- Chinese Death Star: The moon cited as the perfect launch pad for ballistic missiles
- Help wanted: Homeland Security plagued by vacancies at the top
- We are not amused: Queen’s protection officers warned to keep ‘sticky fingers’ off the royal cashews
- Unleash the crossbows: Gov. Scott Walker creates new hunting season
- Bubonic plague kills 20 in Madagascar
- G-20 diplomats fell for hacker attack promising nude photos of former French first lady Carla Bruni
- Minnesota guardsman charged with stealing private soldier data for fake IDs
- Florida appeals court rules universities can’t regulate guns
- Vladimir Putin defends Russian conservative values
- Tea Party Patriots call key GOP firing a declaration of war
Chuck Hagel filibustered by GOP for defense post
Republicans succeeded Thursday in blocking a vote on Chuck Hagel, President Obama’s defense secretary nominee, by launching the first filibuster in history against a president’s choice to fill the Pentagon’s top civilian post.
GOP senators said they are delaying the confirmation in order to have more time to study Mr. Hagel’s record and to obtain more information on the White House’s handling of the September attack on the U.S. Consulate in Benghazi, Libya, a matter on which they accuse the administration of stonewalling or providing wrong information. Republicans expect they will green-light him later this month after the chamber returns from a weeklong vacation.
Still, the filibuster is a stark move against a man who just four years ago was a Republican senator from Nebraska — meaning the senators are blocking one of their former colleagues.
The vote drew a furious response from the White House, which said Republicans were “playing politics” with the Defense Department and with Mr. Hagel, who was wounded serving as an enlisted combat soldier in Vietnam.
“Allow this war hero an up-or-down vote, and let our troops have the secretary of defense they deserve,” press secretary Jay Carney said after the vote.
Some Republicans said they were withholding support to try to pry loose information from the White House, while others said they want more responses from Mr. Hagel. They also questioned why Democrats were moving so quickly on a nominee approved by the Senate Armed Services Committee on a party-line vote two days earlier.
“The debate time for Sen. Hagel is not yet over,” said Sen. Lindsey Graham, South Carolina Republican, who was one of those taking the lead in demanding information from the White House on Benghazi — in particular, details about Mr. Obama’s actions during the seven-hour siege on the consulate, during which U.S. Ambassador J. Christopher Stevens and three other Americans were killed.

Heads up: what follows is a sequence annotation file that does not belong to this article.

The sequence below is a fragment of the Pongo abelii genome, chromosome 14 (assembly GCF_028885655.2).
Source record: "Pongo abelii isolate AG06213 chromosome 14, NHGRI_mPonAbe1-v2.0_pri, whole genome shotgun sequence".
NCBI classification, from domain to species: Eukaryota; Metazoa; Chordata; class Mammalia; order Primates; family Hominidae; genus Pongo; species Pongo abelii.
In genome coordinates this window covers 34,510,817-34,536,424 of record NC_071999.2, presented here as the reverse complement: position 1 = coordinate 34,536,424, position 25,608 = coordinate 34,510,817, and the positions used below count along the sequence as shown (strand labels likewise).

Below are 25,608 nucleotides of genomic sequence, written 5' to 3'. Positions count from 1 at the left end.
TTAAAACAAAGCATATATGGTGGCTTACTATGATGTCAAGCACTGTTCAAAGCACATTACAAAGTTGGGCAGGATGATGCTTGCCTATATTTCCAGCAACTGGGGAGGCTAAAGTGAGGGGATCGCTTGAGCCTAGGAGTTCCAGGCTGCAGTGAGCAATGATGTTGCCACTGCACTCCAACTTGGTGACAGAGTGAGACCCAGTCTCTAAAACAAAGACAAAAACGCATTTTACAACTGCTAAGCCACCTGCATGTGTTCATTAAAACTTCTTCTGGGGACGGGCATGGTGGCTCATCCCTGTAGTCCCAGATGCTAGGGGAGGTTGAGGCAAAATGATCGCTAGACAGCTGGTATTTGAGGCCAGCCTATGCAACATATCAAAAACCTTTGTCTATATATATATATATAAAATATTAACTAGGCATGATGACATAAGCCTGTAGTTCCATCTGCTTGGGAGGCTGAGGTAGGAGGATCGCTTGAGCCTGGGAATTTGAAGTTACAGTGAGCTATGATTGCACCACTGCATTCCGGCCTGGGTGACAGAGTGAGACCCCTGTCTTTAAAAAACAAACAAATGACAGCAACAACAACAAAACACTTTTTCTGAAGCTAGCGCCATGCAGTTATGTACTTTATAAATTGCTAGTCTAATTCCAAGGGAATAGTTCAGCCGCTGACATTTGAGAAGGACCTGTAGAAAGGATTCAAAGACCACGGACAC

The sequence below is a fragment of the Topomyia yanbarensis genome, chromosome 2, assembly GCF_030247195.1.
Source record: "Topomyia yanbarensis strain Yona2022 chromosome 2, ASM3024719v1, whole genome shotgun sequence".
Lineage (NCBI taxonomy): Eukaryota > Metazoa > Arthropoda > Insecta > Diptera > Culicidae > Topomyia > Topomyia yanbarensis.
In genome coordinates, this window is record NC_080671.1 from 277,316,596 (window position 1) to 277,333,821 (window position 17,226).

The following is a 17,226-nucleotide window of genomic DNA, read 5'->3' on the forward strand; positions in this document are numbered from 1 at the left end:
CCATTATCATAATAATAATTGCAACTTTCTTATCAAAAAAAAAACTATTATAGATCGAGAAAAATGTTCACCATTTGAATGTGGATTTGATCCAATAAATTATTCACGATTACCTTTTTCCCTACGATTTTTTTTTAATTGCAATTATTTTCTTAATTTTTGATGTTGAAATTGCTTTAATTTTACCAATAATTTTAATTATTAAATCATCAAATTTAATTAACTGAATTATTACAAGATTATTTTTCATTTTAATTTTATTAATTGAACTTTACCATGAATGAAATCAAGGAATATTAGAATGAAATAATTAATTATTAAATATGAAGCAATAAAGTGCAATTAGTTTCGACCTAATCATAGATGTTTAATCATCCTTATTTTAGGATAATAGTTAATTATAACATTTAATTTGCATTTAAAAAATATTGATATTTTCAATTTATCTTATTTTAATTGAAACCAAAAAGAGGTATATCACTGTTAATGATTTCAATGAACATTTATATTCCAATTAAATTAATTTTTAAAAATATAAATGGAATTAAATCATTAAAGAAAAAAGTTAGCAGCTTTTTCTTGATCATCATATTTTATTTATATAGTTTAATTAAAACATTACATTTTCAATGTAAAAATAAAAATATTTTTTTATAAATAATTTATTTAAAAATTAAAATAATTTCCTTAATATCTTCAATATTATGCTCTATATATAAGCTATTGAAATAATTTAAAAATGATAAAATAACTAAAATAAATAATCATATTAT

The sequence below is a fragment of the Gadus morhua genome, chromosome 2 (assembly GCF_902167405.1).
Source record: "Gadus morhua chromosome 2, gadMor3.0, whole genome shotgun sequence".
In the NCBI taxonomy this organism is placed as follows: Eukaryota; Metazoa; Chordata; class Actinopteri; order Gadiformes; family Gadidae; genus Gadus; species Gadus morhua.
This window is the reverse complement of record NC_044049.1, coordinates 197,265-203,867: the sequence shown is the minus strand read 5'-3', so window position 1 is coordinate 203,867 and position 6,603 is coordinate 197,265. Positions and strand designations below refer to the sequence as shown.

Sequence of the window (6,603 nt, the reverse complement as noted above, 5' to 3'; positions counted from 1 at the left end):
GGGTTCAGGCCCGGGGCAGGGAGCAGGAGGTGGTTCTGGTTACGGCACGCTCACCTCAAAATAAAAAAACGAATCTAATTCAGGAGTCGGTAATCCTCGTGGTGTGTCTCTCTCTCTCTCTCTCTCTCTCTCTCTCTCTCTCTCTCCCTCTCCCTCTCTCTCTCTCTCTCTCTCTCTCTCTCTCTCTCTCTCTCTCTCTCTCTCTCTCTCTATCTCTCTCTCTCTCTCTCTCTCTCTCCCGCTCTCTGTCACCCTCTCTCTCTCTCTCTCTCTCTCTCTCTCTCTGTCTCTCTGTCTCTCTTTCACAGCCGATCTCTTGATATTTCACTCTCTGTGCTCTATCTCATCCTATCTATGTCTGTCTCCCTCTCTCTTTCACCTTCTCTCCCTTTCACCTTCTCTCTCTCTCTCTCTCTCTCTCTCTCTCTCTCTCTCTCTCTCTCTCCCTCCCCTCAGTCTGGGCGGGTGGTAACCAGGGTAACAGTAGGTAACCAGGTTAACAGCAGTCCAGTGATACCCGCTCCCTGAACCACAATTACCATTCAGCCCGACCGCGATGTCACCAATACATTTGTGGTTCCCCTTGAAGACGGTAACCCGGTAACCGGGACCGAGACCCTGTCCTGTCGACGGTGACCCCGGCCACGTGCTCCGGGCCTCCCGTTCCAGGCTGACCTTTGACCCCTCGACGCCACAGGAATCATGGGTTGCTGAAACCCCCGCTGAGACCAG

In a letter sent Thursday, White House Counsel Kathryn H. Ruemmler signaled that Mr. Obama didn’t make any phone calls the night of the attack — though she said Secretary of State Hillary Rodham Clinton, on behalf of Mr. Obama, called the Libyan president.
Mr. Graham said that if Mr. Obama had picked up the phone, at least two of the four Americans killed might still be alive because he might have been able to push U.S. aid to get to the scene faster.
“During the entire attack, the president of the United States never picked up the phone to put the weight of his office in the mix,” he said.
In the Hagel vote, four Republicans joined Democrats in trying to break the filibuster. But the effort fell one vote shy.
He said the Senate now faces new heights of obstruction.
“In less than two hours, our country will be without a secretary of defense at a time when we have a war going on in Afghanistan. There are about 70,000 troops there. We have a nuclear weapon that was detonated in North Korea a few days ago,” Mr. Reid said.
© Copyright 2013 The Washington Times, LLC. Click here for reprint permission.
About the Author
Stephen Dinan can be reached at email@example.com.
- Federal deficit shrinks 20 percent in fiscal 2014
- Wind farms: Interior Department sacrifices eagle protection for alternative energy
- Activists urge Obama to go rogue, sidestep Congress
- Bipartisan House votes against 'patent trolls' who file lawsuits against innovators
- Bipartisan House votes to stop patent 'trolls'
Latest Blog Entries
By Matt Kibbe
The short-term deal will assure long-term overspending
- Obama's Afghanistan experts stumped on U.S. death toll, war costs during hearing
- NAPOLITANO: A conspiracy so vast
- House pushes through two-year Ryan-Murray budget deal
- Comma on!: Twitter erupts over Obama-Castro 'marriage'
- Jane Fonda Foundation fails to make single contribution in 5 years: report
- All-out war breaks out in GOP over budget pact
- White House improvises again on patchy Obamacare rollout
- U.S. pilot scares off Iranians with 'Top Gun'-worthy stunt: 'You really ought to go home'
- Obama takes 'selfie' at Mandela's funeral service
- CARSON: Why did the founders give us the Second Amendment?
Independent voices from the The Washington Times Communities
Born in 1930 in rural Missouri, Charles Vandegriffe, Sr., brings his time and place to the Communities.
Columns from Voices around the World talking about the events, people, politics and social issues that concern us wherever, and whoever, we are.
Chef Mary Moran discusses the food we eat, where it comes from and what it does for us.
An informed and often humorous take on the world of advertising, public relations and social media. 100% Pure. Not from concentrate.
Extraordinary day at Redskins Park
White House pets gone wild!
Let it snow